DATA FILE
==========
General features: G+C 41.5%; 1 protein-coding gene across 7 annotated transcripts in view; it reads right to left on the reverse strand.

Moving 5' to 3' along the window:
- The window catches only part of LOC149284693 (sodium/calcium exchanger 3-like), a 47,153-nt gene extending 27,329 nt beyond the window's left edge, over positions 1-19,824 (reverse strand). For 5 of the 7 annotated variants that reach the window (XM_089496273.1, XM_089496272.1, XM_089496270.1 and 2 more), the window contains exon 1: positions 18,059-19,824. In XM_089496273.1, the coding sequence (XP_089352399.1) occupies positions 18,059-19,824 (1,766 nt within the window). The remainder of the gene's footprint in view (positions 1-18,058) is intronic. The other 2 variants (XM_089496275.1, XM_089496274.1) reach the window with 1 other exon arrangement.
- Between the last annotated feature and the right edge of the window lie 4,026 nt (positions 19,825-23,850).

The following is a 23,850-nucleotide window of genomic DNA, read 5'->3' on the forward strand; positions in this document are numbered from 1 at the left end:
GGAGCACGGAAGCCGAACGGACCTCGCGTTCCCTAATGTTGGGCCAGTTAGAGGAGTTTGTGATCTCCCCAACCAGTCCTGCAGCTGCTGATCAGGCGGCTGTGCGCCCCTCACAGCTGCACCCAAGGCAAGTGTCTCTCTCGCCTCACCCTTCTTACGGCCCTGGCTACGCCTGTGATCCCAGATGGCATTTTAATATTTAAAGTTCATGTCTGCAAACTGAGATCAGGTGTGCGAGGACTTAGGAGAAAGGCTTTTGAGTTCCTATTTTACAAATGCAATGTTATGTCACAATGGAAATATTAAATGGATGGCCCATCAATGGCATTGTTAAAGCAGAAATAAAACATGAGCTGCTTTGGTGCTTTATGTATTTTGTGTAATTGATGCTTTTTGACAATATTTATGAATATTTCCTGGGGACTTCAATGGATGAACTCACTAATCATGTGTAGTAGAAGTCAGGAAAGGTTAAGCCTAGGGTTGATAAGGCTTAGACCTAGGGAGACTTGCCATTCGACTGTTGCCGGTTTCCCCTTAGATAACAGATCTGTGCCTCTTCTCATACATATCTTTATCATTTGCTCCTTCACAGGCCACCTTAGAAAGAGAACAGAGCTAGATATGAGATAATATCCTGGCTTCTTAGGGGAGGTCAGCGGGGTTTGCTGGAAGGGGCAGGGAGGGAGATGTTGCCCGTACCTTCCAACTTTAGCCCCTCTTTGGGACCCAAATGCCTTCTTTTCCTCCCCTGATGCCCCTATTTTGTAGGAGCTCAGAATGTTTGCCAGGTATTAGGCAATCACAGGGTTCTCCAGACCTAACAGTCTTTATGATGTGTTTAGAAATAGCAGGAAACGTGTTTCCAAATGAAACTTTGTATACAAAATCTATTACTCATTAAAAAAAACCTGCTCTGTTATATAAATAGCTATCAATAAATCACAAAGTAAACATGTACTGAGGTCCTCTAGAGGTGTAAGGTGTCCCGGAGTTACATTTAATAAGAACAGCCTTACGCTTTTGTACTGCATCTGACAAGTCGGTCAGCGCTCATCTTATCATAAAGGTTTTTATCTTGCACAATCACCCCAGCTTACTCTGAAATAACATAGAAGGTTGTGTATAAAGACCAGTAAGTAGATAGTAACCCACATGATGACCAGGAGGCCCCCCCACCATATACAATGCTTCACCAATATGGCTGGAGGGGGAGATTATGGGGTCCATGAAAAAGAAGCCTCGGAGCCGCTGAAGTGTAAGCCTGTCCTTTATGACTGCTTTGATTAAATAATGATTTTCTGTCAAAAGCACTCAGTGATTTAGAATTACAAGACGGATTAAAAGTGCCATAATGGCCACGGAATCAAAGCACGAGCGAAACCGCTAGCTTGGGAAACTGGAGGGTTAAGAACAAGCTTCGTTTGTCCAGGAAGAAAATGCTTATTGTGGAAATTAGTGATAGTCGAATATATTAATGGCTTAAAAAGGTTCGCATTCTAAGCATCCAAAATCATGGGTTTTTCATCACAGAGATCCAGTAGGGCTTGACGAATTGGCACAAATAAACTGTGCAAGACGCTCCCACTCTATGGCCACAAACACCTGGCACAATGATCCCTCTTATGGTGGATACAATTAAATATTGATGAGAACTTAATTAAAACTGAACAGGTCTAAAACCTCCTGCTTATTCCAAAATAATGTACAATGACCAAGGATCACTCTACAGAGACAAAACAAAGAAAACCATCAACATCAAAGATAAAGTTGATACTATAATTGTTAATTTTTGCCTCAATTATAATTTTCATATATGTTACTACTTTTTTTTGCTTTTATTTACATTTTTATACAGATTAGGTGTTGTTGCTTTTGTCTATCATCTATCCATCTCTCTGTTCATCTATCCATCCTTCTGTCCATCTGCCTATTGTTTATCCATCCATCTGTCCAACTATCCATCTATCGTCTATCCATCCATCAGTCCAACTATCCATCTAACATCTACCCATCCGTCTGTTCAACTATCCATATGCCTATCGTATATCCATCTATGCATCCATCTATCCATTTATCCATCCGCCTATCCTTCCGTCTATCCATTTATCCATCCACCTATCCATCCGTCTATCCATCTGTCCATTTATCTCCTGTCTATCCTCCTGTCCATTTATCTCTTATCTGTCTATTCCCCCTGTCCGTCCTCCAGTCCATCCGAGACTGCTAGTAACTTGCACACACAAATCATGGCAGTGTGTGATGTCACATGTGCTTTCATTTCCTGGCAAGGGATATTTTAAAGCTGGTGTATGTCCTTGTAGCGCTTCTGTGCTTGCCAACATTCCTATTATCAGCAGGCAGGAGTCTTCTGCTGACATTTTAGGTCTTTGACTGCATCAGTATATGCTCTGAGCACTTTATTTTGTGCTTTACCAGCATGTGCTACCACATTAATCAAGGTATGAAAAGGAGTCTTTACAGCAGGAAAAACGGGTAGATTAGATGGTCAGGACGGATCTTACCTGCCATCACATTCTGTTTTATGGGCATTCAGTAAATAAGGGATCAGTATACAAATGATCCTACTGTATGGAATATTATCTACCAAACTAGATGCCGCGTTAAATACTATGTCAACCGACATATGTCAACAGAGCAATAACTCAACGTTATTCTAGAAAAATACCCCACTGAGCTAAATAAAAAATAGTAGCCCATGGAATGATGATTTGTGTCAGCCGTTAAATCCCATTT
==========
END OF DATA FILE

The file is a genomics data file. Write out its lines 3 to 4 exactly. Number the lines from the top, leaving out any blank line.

- The window catches only part of LOC149284693 (sodium/calcium exchanger 3-like), a 47,153-nt gene extending 27,329 nt beyond the window's left edge, over positions 1-19,824 (reverse strand). For 5 of the 7 annotated variants that reach the window (XM_089496273.1, XM_089496272.1, XM_089496270.1 and 2 more), the window contains exon 1: positions 18,059-19,824. In XM_089496273.1, the coding sequence (XP_089352399.1) occupies positions 18,059-19,824 (1,766 nt within the window). The remainder of the gene's footprint in view (positions 1-18,058) is intronic. The other 2 variants (XM_089496275.1, XM_089496274.1) reach the window with 1 other exon arrangement.
- Between the last annotated feature and the right edge of the window lie 4,026 nt (positions 19,825-23,850).